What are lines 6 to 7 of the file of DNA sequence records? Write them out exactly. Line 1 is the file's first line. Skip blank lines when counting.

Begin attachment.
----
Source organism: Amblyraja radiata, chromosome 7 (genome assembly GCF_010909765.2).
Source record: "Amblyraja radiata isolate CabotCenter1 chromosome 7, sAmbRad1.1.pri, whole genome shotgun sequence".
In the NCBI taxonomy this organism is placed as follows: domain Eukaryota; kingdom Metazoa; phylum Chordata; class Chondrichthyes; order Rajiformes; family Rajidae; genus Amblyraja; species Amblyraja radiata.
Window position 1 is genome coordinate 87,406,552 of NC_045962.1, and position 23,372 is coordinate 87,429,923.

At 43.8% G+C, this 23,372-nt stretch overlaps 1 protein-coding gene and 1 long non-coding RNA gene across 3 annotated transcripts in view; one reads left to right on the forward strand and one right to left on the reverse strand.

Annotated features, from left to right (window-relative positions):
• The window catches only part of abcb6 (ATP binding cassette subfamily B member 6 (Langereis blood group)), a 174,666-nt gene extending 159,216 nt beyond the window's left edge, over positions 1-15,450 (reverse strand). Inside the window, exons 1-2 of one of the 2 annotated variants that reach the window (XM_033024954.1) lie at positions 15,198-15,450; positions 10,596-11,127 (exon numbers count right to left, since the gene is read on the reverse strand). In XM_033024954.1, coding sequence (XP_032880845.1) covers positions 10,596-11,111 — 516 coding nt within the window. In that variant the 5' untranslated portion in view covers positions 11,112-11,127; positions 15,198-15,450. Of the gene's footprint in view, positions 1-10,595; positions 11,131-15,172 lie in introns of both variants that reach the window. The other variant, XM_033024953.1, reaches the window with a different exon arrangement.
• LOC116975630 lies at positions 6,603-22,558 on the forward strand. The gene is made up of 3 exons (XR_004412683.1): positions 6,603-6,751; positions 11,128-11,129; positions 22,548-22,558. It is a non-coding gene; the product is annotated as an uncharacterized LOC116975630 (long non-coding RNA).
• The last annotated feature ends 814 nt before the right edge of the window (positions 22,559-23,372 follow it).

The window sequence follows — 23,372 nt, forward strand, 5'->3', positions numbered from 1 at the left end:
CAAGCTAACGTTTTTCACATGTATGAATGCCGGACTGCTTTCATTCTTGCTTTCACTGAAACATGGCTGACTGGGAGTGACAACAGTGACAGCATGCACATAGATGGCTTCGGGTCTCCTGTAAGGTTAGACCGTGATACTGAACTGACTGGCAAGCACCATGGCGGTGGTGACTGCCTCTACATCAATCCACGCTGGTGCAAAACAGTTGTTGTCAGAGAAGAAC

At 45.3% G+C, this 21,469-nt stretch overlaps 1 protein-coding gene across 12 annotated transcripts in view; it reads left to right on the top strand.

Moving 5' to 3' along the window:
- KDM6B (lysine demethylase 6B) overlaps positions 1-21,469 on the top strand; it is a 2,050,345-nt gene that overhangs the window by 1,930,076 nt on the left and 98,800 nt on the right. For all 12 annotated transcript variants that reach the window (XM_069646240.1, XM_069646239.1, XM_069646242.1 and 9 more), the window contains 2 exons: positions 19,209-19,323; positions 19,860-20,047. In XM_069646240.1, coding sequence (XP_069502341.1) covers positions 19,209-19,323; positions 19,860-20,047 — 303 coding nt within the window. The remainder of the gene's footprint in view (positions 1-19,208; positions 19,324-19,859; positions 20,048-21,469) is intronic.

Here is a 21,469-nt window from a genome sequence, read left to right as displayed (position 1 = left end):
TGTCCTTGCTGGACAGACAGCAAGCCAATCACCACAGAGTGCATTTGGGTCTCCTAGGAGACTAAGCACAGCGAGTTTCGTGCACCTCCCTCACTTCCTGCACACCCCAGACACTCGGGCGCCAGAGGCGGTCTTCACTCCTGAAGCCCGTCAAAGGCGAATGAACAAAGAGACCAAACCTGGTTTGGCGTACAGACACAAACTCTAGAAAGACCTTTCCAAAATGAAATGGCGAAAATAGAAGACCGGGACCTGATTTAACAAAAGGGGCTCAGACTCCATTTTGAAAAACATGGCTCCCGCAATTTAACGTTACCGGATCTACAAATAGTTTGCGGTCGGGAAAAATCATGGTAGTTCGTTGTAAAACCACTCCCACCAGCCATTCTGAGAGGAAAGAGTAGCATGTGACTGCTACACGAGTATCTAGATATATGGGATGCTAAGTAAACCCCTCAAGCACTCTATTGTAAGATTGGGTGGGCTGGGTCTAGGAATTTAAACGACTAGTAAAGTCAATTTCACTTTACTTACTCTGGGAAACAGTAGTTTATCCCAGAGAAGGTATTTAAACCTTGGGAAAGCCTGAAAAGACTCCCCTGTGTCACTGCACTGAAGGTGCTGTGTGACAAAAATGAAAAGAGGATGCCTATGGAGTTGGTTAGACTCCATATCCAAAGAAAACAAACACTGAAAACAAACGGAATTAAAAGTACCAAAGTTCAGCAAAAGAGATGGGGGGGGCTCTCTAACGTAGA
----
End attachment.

Annotated features, from left to right (window-relative positions):
• The window catches only part of abcb6 (ATP binding cassette subfamily B member 6 (Langereis blood group)), a 174,666-nt gene extending 159,216 nt beyond the window's left edge, over positions 1-15,450 (reverse strand). Inside the window, exons 1-2 of one of the 2 annotated variants that reach the window (XM_033024954.1) lie at positions 15,198-15,450; positions 10,596-11,127 (exon numbers count right to left, since the gene is read on the reverse strand). In XM_033024954.1, coding sequence (XP_032880845.1) covers positions 10,596-11,111 — 516 coding nt within the window. In that variant the 5' untranslated portion in view covers positions 11,112-11,127; positions 15,198-15,450. Of the gene's footprint in view, positions 1-10,595; positions 11,131-15,172 lie in introns of both variants that reach the window. The other variant, XM_033024953.1, reaches the window with a different exon arrangement.